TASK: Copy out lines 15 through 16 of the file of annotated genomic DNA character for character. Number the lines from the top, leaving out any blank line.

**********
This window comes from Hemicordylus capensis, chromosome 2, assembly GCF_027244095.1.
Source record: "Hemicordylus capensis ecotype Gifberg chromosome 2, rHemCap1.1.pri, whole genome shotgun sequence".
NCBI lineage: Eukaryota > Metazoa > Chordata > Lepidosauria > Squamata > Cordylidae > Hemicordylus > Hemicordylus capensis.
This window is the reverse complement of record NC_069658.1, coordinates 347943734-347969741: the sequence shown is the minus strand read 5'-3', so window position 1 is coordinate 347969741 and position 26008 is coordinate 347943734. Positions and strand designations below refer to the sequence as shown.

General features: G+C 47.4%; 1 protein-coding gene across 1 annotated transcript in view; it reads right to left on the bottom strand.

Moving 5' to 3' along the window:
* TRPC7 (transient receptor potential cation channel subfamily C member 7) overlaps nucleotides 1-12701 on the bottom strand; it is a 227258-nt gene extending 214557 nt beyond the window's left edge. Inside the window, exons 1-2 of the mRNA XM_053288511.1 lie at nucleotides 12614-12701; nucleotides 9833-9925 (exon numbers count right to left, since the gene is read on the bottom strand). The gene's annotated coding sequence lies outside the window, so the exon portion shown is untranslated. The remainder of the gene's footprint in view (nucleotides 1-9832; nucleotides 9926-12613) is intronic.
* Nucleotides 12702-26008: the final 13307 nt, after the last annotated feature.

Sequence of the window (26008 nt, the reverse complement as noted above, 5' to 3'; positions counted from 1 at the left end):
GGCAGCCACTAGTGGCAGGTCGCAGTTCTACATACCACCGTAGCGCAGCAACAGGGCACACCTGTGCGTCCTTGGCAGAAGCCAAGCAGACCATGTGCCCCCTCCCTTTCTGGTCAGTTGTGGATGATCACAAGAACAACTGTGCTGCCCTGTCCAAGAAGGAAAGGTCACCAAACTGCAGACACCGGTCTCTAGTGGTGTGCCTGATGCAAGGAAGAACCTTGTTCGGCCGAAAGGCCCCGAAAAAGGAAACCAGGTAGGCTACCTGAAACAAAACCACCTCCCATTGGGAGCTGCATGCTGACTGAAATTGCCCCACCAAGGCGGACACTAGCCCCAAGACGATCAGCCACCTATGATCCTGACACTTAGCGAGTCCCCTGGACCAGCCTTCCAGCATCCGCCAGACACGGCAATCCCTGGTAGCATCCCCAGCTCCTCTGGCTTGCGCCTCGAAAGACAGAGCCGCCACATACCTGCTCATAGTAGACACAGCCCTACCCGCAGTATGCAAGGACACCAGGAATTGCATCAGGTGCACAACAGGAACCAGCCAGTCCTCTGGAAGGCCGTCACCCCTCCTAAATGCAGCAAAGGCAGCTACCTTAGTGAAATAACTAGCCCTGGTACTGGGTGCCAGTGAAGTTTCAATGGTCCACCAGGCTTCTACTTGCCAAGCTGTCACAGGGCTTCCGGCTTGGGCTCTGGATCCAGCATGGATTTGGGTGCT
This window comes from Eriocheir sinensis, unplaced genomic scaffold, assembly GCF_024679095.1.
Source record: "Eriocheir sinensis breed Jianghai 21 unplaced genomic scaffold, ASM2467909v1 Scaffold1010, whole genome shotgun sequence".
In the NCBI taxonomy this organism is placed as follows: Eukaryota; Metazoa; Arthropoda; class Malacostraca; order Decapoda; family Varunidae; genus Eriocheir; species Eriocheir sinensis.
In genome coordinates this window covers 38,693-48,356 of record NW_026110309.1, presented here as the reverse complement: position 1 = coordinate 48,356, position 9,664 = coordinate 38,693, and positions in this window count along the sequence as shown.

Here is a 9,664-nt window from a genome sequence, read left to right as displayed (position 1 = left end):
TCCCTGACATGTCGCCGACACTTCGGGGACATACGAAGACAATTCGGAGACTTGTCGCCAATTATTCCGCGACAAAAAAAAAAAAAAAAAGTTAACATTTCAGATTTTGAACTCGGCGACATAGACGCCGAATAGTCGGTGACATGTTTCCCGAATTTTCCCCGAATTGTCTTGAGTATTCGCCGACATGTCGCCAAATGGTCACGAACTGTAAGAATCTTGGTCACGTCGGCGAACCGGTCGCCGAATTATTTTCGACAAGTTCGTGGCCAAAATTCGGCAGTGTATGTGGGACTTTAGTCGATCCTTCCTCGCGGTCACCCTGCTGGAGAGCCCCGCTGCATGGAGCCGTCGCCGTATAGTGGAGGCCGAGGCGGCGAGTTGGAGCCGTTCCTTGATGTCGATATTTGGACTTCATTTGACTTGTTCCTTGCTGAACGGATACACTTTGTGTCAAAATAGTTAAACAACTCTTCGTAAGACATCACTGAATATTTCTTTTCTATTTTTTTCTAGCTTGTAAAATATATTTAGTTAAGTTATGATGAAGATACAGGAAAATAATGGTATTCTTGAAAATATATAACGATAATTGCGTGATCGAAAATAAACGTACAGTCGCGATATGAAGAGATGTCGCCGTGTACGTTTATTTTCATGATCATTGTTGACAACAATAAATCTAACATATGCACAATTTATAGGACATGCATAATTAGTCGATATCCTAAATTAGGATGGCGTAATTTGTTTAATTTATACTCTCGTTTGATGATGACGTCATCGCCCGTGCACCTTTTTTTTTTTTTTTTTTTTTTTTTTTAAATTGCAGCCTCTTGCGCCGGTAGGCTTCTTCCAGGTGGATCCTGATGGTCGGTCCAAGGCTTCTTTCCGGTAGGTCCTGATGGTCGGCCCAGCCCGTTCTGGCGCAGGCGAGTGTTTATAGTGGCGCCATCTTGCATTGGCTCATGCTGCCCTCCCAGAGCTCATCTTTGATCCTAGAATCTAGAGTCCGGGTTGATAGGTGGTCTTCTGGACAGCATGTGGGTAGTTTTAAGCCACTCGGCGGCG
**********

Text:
Here is a 9,664-nt window from a genome sequence, read left to right as displayed (position 1 = left end):
TCCCTGACATGTCGCCGACACTTCGGGGACATACGAAGACAATTCGGAGACTTGTCGCCAATTATTCCGCGACAAAAAAAAAAAAAAAAAGTTAACATTTCAGATTTTGAACTCGGCGACATAGACGCCGAATAGTCGGTGACATGTTTCCCGAATTTTCCCCGAATTGTCTTGAGTATTCGCCGACATGTCGCCAAATGGTCACGAACTGTAAGAATCTTGGTCACGTCGGCGAACCGGTCGCCGAATTATTTTCGACAAGTTCGTGGCCAAAATTCGGCAGTGTATGTGGGACTTTAGTCGATCCTTCCTCGCGGTCACCCTGCTGGAGAGCCCCGCTGCATGGAGCCGTCGCCGTATAGTGGAGGCCGAGGCGGCGAGTTGGAGCCGTTCCTTGATGTCGATATTTGGACTTCATTTGACTTGTTCCTTGCTGAACGGATACACTTTGTGTCAAAATAGTTAAACAACTCTTCGTAAGACATCACTGAATATTTCTTTTCTATTTTTTTCTAGCTTGTAAAATATATTTAGTTAAGTTATGATGAAGATACAGGAAAATAATGGTATTCTTGAAAATATATAACGATAATTGCGTGATCGAAAATAAACGTACAGTCGCGATATGAAGAGATGTCGCCGTGTACGTTTATTTTCATGATCATTGTTGACAACAATAAATCTAACATATGCACAATTTATAGGACATGCATAATTAGTCGATATCCTAAATTAGGATGGCGTAATTTGTTTAATTTATACTCTCGTTTGATGATGACGTCATCGCCCGTGCACCTTTTTTTTTTTTTTTTTTTTTTTTTTTAAATTGCAGCCTCTTGCGCCGGTAGGCTTCTTCCAGGTGGATCCTGATGGTCGGTCCAAGGCTTCTTTCCGGTAGGTCCTGATGGTCGGCCCAGCCCGTTCTGGCGCAGGCGAGTGTTTATAGTGGCGCCATCTTGCATTGGCTCATGCTGCCCTCCCAGAGCTCATCTTTGATCCTAGAATCTAGAGTCCGGGTTGATAGGTGGTCTTCTGGACAGCATGTGGGTAGTTTTAAGCCACTCGGCGGCG